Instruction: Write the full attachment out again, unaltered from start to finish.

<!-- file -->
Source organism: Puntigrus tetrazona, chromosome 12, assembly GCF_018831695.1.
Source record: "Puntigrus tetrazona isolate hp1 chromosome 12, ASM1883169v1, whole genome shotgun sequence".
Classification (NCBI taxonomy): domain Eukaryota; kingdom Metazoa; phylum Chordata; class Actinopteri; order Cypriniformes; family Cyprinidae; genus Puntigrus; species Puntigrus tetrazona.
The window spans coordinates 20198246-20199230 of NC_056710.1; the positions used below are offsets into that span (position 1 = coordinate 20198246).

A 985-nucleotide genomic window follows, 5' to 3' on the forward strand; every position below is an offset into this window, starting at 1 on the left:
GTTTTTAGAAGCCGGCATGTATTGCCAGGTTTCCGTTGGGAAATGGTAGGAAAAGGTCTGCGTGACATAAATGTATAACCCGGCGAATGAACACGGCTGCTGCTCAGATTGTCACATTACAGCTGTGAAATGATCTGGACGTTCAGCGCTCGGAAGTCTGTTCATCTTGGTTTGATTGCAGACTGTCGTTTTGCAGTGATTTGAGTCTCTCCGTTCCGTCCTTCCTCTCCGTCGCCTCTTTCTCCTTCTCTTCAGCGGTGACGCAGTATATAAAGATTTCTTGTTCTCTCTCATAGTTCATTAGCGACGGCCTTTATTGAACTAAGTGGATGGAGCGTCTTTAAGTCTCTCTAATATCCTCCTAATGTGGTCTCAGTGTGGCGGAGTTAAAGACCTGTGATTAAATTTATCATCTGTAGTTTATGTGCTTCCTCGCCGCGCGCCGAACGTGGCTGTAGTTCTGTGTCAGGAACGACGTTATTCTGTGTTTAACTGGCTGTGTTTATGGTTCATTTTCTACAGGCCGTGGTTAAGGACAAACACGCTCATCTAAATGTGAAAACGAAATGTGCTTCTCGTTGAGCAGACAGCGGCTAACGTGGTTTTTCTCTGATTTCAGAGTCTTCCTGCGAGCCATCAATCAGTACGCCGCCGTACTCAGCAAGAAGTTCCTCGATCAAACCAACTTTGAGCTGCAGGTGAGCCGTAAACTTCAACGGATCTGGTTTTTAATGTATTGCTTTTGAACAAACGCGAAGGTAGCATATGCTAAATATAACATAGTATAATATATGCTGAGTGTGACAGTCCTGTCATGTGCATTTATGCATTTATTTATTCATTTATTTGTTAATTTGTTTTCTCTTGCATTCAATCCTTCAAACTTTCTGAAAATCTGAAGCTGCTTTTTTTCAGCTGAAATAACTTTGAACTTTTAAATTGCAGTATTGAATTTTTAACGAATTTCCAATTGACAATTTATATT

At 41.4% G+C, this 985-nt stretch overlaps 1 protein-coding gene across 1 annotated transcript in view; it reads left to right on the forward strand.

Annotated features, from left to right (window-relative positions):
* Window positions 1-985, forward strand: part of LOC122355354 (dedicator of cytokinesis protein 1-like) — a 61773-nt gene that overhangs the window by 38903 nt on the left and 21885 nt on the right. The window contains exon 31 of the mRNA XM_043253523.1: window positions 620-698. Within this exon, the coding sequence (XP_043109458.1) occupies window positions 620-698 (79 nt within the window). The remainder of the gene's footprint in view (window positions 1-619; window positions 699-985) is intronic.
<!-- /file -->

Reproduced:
Source organism: Puntigrus tetrazona, chromosome 12, assembly GCF_018831695.1.
Source record: "Puntigrus tetrazona isolate hp1 chromosome 12, ASM1883169v1, whole genome shotgun sequence".
Classification (NCBI taxonomy): domain Eukaryota; kingdom Metazoa; phylum Chordata; class Actinopteri; order Cypriniformes; family Cyprinidae; genus Puntigrus; species Puntigrus tetrazona.
The window spans coordinates 20198246-20199230 of NC_056710.1; the positions used below are offsets into that span (position 1 = coordinate 20198246).

A 985-nucleotide genomic window follows, 5' to 3' on the forward strand; every position below is an offset into this window, starting at 1 on the left:
GTTTTTAGAAGCCGGCATGTATTGCCAGGTTTCCGTTGGGAAATGGTAGGAAAAGGTCTGCGTGACATAAATGTATAACCCGGCGAATGAACACGGCTGCTGCTCAGATTGTCACATTACAGCTGTGAAATGATCTGGACGTTCAGCGCTCGGAAGTCTGTTCATCTTGGTTTGATTGCAGACTGTCGTTTTGCAGTGATTTGAGTCTCTCCGTTCCGTCCTTCCTCTCCGTCGCCTCTTTCTCCTTCTCTTCAGCGGTGACGCAGTATATAAAGATTTCTTGTTCTCTCTCATAGTTCATTAGCGACGGCCTTTATTGAACTAAGTGGATGGAGCGTCTTTAAGTCTCTCTAATATCCTCCTAATGTGGTCTCAGTGTGGCGGAGTTAAAGACCTGTGATTAAATTTATCATCTGTAGTTTATGTGCTTCCTCGCCGCGCGCCGAACGTGGCTGTAGTTCTGTGTCAGGAACGACGTTATTCTGTGTTTAACTGGCTGTGTTTATGGTTCATTTTCTACAGGCCGTGGTTAAGGACAAACACGCTCATCTAAATGTGAAAACGAAATGTGCTTCTCGTTGAGCAGACAGCGGCTAACGTGGTTTTTCTCTGATTTCAGAGTCTTCCTGCGAGCCATCAATCAGTACGCCGCCGTACTCAGCAAGAAGTTCCTCGATCAAACCAACTTTGAGCTGCAGGTGAGCCGTAAACTTCAACGGATCTGGTTTTTAATGTATTGCTTTTGAACAAACGCGAAGGTAGCATATGCTAAATATAACATAGTATAATATATGCTGAGTGTGACAGTCCTGTCATGTGCATTTATGCATTTATTTATTCATTTATTTGTTAATTTGTTTTCTCTTGCATTCAATCCTTCAAACTTTCTGAAAATCTGAAGCTGCTTTTTTTCAGCTGAAATAACTTTGAACTTTTAAATTGCAGTATTGAATTTTTAACGAATTTCCAATTGACAATTTATATT

At 41.4% G+C, this 985-nt stretch overlaps 1 protein-coding gene across 1 annotated transcript in view; it reads left to right on the forward strand.

Annotated features, from left to right (window-relative positions):
* Window positions 1-985, forward strand: part of LOC122355354 (dedicator of cytokinesis protein 1-like) — a 61773-nt gene that overhangs the window by 38903 nt on the left and 21885 nt on the right. The window contains exon 31 of the mRNA XM_043253523.1: window positions 620-698. Within this exon, the coding sequence (XP_043109458.1) occupies window positions 620-698 (79 nt within the window). The remainder of the gene's footprint in view (window positions 1-619; window positions 699-985) is intronic.